It is time to protect California’s energy diversity

Posted: June 11, 2019
The benefits of diversity are seemingly everywhere in California. We celebrate different lifestyles, religions, cultures, music, languages, cuisine and geography. The value of diversity can be seen in other ways, too, practical ones such as the popularity of mutual fund investments, eating a balanced diet or making sure an NFL team has a playbook with multiple options.
While California needs to harness its sun, wind and water to make us more energy independent, some people are blindly trying to make California 100 percent electric.

Whether transitioning to electric vehicles or “de-carbonizing” buildings, the importance of a multipronged approach to renewable energy has gotten lost or ignored – even energy sources that are renewable, sustainable, and help the environment.

First, relying on a single source of energy is a dangerous proposition. The last time California regulators tried to micromanage the energy market was two decades ago when the state was gripped by a massive energy crisis that brought electrical shortages and skyrocketing consumers prices. Rolling blackouts threw hundreds of thousands of homes and businesses into darkness and zero power.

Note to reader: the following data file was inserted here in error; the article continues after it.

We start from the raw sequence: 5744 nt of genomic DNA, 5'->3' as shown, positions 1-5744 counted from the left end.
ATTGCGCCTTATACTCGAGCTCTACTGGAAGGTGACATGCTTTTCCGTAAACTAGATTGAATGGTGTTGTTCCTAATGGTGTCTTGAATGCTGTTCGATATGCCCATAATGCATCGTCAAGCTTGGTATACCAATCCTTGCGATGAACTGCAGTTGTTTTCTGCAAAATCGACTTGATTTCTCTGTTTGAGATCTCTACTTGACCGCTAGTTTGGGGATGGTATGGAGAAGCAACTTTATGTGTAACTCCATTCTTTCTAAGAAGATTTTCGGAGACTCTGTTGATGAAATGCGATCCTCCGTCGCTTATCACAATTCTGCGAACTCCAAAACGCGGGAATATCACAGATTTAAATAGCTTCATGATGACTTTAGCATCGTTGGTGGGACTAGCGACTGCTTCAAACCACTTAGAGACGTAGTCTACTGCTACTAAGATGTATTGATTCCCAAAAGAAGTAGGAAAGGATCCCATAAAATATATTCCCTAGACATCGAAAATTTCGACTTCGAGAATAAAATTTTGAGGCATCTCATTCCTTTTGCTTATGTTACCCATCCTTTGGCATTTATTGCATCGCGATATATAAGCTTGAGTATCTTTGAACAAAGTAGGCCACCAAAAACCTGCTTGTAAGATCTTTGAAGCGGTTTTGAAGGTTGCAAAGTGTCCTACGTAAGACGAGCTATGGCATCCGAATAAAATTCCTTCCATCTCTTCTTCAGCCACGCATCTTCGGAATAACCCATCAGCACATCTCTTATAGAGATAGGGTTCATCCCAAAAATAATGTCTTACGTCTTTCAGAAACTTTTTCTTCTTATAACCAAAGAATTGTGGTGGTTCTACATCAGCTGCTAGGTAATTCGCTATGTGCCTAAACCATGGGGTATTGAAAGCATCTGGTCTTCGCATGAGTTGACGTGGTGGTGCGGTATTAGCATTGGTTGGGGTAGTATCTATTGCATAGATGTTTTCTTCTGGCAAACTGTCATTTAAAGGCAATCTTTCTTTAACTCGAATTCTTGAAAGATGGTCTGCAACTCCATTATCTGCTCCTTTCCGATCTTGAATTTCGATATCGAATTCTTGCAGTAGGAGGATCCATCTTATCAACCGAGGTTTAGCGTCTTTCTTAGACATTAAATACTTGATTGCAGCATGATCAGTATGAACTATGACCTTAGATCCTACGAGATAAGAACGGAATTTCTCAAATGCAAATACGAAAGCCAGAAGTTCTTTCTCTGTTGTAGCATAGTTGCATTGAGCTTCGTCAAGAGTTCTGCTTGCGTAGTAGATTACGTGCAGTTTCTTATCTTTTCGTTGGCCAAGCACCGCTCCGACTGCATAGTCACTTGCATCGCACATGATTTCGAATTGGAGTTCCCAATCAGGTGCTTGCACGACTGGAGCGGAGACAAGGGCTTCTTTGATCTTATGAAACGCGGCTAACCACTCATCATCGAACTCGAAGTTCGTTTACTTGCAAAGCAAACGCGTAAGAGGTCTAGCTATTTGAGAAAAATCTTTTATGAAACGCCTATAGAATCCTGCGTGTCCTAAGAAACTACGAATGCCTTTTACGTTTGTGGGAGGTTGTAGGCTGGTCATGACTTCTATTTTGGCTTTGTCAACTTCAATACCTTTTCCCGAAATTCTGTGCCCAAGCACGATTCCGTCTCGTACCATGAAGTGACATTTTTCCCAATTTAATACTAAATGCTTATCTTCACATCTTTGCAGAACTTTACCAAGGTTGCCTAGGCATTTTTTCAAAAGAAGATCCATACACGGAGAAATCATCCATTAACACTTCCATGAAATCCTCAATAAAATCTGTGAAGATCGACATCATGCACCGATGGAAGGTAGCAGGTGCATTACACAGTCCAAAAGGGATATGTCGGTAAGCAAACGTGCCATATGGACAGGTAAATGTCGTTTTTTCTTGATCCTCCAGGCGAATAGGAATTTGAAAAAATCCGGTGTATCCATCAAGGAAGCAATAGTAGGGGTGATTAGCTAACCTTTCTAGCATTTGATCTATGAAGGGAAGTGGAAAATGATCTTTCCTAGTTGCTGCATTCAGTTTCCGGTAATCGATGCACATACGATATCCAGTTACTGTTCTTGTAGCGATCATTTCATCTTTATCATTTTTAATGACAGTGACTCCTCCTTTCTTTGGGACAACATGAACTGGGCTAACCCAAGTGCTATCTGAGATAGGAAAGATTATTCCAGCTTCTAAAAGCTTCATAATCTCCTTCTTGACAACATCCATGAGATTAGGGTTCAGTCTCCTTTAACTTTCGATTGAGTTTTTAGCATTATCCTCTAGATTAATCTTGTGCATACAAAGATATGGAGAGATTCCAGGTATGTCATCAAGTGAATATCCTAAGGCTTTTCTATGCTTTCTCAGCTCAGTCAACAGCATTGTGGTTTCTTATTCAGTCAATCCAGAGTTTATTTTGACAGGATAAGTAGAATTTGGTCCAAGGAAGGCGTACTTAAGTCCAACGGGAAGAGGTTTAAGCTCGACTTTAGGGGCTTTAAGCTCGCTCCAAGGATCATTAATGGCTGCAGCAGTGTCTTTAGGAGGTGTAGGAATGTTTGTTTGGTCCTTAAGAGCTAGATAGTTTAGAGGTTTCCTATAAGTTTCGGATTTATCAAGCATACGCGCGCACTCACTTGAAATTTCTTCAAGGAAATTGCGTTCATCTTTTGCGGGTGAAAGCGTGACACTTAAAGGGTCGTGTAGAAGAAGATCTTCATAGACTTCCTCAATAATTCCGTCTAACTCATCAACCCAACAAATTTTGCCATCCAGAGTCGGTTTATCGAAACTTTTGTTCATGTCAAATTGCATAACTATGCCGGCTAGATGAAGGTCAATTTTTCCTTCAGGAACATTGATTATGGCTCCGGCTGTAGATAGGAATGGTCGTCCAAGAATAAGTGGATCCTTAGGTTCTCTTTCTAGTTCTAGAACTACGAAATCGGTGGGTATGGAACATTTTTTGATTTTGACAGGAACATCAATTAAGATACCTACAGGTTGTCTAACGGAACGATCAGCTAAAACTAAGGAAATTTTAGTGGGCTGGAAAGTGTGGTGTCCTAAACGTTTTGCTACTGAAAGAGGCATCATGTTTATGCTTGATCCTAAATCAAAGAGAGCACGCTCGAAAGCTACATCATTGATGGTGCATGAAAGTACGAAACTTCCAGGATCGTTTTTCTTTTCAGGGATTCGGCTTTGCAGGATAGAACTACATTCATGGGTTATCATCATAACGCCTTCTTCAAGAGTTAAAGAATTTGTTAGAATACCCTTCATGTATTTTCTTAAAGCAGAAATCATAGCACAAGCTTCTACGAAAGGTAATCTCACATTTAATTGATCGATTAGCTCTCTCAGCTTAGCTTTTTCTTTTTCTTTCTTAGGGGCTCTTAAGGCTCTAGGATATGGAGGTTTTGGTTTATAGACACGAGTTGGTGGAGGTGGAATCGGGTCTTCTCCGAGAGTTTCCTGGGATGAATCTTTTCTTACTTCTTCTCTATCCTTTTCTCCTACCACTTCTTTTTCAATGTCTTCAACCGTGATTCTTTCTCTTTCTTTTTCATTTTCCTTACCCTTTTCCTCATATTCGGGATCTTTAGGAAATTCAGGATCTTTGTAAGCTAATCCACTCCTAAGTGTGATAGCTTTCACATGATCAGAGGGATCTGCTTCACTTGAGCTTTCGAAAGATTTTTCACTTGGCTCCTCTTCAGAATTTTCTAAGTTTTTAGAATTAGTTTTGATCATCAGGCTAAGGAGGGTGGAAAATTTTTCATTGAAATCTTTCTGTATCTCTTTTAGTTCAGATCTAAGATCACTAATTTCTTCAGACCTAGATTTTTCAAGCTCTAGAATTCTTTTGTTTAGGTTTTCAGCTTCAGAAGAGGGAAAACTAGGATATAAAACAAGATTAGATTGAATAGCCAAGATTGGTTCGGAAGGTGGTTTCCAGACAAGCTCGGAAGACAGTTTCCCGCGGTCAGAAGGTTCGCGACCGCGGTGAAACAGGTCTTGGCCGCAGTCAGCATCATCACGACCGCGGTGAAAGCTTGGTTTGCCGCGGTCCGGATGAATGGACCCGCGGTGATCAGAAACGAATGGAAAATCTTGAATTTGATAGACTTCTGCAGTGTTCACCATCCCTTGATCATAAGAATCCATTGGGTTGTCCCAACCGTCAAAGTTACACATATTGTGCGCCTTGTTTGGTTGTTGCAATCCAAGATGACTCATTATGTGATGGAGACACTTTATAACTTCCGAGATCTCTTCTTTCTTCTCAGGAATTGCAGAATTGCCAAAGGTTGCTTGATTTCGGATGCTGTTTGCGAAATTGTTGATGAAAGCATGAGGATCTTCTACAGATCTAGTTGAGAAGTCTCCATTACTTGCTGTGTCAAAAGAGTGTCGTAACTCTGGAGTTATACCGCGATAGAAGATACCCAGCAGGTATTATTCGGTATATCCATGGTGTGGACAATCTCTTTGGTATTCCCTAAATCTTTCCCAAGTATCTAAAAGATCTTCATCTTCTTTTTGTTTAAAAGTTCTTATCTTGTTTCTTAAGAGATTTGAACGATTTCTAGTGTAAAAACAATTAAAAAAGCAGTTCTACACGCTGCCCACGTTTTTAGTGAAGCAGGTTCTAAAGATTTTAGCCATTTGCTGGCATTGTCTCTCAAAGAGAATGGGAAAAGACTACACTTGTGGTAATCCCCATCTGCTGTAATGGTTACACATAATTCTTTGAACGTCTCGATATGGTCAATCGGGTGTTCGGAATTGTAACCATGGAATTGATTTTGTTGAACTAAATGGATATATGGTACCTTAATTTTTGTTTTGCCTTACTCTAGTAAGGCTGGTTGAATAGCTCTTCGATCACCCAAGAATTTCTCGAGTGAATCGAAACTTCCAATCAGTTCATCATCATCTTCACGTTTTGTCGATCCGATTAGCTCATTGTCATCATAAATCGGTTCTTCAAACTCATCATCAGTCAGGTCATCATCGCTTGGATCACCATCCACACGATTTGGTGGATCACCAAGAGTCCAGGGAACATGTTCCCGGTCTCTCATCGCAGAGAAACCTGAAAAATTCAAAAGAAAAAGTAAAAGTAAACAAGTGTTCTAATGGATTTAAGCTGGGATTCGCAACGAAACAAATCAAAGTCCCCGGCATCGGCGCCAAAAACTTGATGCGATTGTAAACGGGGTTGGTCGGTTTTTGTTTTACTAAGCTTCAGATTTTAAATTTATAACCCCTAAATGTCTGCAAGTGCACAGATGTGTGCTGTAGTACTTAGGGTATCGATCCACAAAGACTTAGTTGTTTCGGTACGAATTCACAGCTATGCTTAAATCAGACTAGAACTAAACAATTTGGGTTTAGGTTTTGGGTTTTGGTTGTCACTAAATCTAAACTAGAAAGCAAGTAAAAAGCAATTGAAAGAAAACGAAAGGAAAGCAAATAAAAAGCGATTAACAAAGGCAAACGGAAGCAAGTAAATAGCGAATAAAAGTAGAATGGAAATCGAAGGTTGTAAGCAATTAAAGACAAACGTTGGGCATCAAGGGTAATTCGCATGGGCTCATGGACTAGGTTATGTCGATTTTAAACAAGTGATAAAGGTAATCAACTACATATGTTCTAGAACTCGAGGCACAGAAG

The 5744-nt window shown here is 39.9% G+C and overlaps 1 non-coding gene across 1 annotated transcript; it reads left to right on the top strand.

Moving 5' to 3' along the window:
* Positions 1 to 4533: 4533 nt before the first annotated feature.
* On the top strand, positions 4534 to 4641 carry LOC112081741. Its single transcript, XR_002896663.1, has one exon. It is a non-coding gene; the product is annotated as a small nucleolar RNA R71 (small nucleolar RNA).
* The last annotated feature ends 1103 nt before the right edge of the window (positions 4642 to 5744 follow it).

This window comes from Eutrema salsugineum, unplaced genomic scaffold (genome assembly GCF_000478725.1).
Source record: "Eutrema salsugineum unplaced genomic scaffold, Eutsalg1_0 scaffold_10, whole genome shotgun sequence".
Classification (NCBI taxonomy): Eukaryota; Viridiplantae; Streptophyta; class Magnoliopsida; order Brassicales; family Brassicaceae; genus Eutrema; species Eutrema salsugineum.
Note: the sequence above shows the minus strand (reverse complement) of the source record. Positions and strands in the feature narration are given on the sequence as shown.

Second, consider that our electrical grid is computer based. Hackers – inside the U.S. or around the world – pose a serious threat.

Third, a shift toward a 100-percent electrical society reneges on the promise of building a vibrant and innovative California. There have been incredible innovations involving many different types of energy sources that are already helping California meet its carbon-reduction goals.

Fourth, even if demand for electricity explodes, can California realistically provide enough renewable electricity? For the foreseeable future, the answer is no. And according to the Los Angeles Times, new demand will “tax a system already fragile, unstable and increasingly vulnerable to outside forces.”

Fifth, other sources of energy are simply better for the environment and our California lifestyle. Home and professional chefs prefer cooking with gas – as do consumers who grill with propane. Electricity is not exactly portable. How will restaurants and homeowners conveniently provide outdoor heating without tripping over dozens of extension cords?

While most people like and appreciate electricity, they cannot and should not have to imagine a world with only one source of energy. Like everything else, energy diversity needs to be celebrated and promoted as a key to a clean and green future.

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